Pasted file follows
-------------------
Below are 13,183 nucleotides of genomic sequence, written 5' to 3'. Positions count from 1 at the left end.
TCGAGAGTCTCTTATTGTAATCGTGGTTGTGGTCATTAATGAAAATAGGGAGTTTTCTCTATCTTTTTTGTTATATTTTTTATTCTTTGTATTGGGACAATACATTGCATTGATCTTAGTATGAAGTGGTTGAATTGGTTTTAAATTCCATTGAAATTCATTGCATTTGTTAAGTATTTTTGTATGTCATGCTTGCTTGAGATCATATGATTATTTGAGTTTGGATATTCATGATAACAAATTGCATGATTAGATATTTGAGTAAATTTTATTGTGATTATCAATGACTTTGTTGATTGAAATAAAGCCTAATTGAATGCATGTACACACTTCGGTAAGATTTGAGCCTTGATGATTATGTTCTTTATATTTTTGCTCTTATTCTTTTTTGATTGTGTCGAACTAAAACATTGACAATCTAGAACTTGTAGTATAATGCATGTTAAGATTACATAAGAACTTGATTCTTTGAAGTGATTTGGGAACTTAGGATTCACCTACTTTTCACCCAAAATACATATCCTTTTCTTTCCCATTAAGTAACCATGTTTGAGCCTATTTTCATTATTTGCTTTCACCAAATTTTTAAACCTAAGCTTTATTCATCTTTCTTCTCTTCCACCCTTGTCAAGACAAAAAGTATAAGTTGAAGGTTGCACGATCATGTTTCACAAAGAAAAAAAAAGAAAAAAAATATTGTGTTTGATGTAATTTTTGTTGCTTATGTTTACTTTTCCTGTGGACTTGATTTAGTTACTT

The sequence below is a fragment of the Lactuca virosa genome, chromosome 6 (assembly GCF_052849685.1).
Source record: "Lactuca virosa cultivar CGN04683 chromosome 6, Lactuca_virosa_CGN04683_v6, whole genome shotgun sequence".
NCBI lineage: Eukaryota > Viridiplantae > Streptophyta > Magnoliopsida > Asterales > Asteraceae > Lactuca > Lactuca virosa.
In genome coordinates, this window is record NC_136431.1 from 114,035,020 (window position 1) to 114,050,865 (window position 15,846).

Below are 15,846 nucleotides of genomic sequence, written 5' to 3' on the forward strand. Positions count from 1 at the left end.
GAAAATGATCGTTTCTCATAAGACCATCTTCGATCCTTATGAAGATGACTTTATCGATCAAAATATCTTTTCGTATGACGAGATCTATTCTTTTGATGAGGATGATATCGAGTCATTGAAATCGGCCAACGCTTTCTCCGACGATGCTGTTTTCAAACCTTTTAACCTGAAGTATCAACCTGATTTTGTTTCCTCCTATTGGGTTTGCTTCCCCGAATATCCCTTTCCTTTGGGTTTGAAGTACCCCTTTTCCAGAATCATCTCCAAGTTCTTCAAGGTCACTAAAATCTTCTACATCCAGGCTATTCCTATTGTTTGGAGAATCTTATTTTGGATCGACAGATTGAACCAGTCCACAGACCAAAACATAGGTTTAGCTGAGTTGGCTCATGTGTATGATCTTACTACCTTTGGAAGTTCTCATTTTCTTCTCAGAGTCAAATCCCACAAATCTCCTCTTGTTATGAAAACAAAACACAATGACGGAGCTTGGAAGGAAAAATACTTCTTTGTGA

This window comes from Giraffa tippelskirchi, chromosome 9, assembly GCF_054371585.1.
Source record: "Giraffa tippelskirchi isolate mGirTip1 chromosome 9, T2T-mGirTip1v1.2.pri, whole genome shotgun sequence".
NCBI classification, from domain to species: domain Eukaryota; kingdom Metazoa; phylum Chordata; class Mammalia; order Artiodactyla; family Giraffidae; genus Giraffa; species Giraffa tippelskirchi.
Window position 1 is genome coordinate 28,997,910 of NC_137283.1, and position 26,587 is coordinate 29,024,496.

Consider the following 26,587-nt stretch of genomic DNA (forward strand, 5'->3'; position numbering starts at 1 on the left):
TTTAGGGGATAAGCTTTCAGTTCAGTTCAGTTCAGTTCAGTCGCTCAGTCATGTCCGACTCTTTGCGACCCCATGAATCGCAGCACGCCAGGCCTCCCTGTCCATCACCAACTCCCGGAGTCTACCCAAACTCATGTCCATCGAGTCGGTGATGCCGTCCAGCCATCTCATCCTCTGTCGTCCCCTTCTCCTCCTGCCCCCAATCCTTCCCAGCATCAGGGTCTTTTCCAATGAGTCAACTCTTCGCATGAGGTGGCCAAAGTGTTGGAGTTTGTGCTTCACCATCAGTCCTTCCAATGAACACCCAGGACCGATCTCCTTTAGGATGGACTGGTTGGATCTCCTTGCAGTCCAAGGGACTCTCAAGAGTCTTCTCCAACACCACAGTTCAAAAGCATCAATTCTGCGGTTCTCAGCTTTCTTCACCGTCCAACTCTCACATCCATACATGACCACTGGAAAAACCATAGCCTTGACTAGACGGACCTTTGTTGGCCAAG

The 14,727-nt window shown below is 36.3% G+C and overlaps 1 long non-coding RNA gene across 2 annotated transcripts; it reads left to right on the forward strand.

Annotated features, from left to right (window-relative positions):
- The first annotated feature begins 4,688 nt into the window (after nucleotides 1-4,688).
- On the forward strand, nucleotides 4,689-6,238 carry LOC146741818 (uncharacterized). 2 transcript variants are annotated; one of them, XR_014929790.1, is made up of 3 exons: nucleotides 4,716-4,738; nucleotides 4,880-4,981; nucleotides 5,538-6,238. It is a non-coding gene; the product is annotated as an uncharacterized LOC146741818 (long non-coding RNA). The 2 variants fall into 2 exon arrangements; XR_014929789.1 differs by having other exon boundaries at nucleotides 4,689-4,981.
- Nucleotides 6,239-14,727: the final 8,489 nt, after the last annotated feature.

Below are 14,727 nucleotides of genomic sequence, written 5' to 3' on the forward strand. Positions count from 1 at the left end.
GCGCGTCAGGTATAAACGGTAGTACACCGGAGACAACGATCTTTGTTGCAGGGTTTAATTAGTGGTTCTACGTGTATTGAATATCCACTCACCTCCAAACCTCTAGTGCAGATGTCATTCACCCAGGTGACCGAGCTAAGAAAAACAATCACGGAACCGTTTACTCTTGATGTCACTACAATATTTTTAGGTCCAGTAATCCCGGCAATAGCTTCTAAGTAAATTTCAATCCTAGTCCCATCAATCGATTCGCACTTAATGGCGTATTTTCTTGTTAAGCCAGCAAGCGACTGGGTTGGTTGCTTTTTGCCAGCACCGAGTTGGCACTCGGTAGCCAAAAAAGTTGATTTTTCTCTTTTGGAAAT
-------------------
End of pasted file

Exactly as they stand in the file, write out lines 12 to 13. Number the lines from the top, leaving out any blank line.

Window position 1 is genome coordinate 28,997,910 of NC_137283.1, and position 26,587 is coordinate 29,024,496.

Consider the following 26,587-nt stretch of genomic DNA (forward strand, 5'->3'; position numbering starts at 1 on the left):